Let’s be honest, nobody likes to stretch. Stretching just isn’t fun! But let’s also be real, unless you’re under the age of 30, the body just doesn’t move like it used to.
Even still, regardless of age, stretching can be key when making sure you are at your optimal level when exercising. So the question is, Should you stretch before or after a workout?
I will breakdown the importance of why you should stretch, when you should stretch and how you should stretch when getting ready to take your body through a workout.
Importance Of Stretching
Improve Flexibility and Range of Motion – Stretching is a great way to improve your flexibility and range of motion while conducting a workout. By doing so, you are able to get the maximum benefit with any specific exercise you are doing.
Whether it is strength training, Running, or performing in competition, you are allowing your body to push at full capacity.
Warming up your body – You’re also getting the muscles warmed up and ready to complete a workout.
Especially as you get older, you will start to notice that when the body isn’t warmed up, you will feel a little tight and not able to move as freely as you would if you warmed up properly.
Getting the body warmed up also helps in preventing injury. So stretching can be a great help in making sure the body is good to go before performing a workout.
Different Types Of Stretching Techniques
There are a two main types of stretching techniques you will see people do before or after a workout. Each stretch has its pros and cons, but both try to achieve one main goal, which is to get the body ready to perform. The two types of stretches are Static and Dynamic and I will explain how both are effective in getting the body ready.
Static Stretching – which you will see most people do before or after a workout, either while sitting down or standing up. The purpose of this stretch is to make sure that all tight muscles are stretch out before performing an exercise.
Usually tight muscles within the body are shortened and need to be stretched out. So you will see people stationary in positions that are meant to lengthen the muscle that feels tight.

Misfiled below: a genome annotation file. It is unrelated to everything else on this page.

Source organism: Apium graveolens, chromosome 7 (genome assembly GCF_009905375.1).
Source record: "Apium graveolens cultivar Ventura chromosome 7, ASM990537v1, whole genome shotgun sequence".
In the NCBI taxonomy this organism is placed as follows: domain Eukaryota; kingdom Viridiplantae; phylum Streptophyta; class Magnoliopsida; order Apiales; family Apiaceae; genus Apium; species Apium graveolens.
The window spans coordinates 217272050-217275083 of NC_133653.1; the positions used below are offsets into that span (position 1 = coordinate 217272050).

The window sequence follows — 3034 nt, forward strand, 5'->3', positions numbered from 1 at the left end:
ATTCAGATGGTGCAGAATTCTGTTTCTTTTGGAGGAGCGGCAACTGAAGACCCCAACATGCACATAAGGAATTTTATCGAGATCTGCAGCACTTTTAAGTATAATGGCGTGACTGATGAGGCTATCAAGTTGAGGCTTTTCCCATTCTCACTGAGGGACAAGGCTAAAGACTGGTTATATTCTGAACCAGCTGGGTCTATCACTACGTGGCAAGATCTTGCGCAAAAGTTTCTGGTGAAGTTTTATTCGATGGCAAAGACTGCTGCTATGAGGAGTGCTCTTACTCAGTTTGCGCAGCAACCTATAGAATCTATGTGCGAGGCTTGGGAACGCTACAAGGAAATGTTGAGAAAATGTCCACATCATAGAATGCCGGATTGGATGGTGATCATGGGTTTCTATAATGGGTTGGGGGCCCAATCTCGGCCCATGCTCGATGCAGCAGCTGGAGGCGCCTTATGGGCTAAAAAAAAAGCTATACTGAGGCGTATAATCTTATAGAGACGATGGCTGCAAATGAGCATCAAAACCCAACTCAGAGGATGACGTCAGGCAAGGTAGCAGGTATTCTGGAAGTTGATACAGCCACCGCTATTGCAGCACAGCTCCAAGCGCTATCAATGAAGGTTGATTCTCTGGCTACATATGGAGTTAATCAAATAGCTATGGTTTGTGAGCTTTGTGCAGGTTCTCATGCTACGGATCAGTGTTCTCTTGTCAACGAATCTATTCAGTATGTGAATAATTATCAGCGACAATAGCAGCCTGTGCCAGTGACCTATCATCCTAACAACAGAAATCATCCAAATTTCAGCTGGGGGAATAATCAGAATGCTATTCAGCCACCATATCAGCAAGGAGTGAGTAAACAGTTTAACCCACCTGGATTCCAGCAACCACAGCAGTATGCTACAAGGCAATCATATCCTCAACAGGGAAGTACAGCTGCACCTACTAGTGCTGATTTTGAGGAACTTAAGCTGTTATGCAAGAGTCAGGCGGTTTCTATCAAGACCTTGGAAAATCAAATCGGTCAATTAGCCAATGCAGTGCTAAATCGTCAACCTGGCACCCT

Dynamic Stretching – this type of stretch involves more movement as you are preparing the body for a particular exercise you are about to perform.
For example, you tend to see track athletes that are getting ready for a sprint race perform high knees while pumping their arms.
Since during the race this will be the actual motion they will be performing, it helps make sure their body is operating at full potential.
Research has also shown that dynamic stretching helps more with getting your body ready for the workout as where static stretching can decrease strength if done before before a workout.
Which gets me to the question, should you stretch before or after a workout?
When Should You Stretch And For How Long?
The recommended amount of time to stretch each muscle, is usually about 30 seconds long. Keep in mind that every person is different so you want to make sure you stretch for as long as it takes for your body to get warmed up for the workout. Depending on the your workout, making sure your body is prepared to do that workout is important to making sure you prevent injury.
So if you are getting ready to do squats, doing dynamic stretching will provide a more efficient workout if performed before. Static stretching done before a workout is known to reduce your strength thus causing you to not perform your exercise at optimal level.
I would recommend doing some static stretches after your workout where the muscles tend to be tight(shortened) to make sure you lengthen them to get them loose.
Cool Down And Stretch
This is a good time to focus on your breathing and get your mind right after an intense workout. Also, I would highly recommend you invest in a foam roller which can be a great tool for loosening up your muscles before and after a workout
So please comment below and let us know how you prepare for a workout. Whether you stretch before or after a workout and how does your body feel afterwards.
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